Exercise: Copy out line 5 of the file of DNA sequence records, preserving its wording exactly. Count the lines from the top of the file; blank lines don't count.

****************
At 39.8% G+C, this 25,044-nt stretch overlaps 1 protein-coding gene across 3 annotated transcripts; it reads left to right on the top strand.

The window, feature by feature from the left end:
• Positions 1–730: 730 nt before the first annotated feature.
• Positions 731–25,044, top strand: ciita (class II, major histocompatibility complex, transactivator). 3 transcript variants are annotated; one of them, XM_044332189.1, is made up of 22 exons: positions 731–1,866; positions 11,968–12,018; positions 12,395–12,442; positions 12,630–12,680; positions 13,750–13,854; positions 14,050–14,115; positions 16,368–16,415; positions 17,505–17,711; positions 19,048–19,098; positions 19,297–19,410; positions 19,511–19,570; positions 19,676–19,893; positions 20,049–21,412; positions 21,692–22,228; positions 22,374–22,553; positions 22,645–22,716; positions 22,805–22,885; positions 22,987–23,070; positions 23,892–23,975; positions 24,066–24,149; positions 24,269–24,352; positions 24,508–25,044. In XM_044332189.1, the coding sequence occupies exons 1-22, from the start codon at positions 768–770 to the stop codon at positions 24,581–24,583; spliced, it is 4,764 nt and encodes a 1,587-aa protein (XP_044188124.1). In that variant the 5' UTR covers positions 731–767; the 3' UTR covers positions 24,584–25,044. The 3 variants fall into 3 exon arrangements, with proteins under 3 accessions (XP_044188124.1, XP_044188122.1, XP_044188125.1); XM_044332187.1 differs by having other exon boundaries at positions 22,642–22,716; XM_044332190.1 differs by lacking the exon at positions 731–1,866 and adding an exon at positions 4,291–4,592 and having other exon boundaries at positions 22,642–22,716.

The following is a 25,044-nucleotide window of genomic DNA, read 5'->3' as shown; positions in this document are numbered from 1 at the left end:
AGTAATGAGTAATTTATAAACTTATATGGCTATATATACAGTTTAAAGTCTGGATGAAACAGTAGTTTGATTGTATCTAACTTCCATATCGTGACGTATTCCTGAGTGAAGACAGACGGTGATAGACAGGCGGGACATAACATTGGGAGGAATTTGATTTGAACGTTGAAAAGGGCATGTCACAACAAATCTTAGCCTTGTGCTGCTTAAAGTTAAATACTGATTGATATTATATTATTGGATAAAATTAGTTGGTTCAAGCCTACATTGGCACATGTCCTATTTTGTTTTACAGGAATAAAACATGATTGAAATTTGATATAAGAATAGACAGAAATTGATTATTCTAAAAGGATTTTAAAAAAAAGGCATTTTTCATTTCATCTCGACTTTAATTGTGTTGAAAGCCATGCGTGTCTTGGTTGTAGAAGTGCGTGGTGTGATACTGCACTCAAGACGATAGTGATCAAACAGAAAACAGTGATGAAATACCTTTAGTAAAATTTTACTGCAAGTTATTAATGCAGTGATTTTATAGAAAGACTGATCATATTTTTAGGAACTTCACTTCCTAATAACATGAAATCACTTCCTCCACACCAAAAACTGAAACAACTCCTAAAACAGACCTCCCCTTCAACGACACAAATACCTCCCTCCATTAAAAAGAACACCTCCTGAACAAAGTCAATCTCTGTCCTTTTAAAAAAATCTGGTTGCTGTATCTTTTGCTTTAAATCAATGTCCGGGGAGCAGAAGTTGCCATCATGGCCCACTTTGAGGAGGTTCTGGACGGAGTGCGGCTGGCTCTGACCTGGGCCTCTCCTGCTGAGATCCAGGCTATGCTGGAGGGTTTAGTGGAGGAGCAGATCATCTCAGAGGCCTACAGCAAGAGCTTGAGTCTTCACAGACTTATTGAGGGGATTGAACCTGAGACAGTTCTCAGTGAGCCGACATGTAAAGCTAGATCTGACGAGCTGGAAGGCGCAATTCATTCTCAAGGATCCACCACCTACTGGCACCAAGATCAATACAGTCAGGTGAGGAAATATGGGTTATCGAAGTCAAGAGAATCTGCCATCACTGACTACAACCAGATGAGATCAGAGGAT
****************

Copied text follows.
The following is a 25,044-nucleotide window of genomic DNA, read 5'->3' as shown; positions in this document are numbered from 1 at the left end: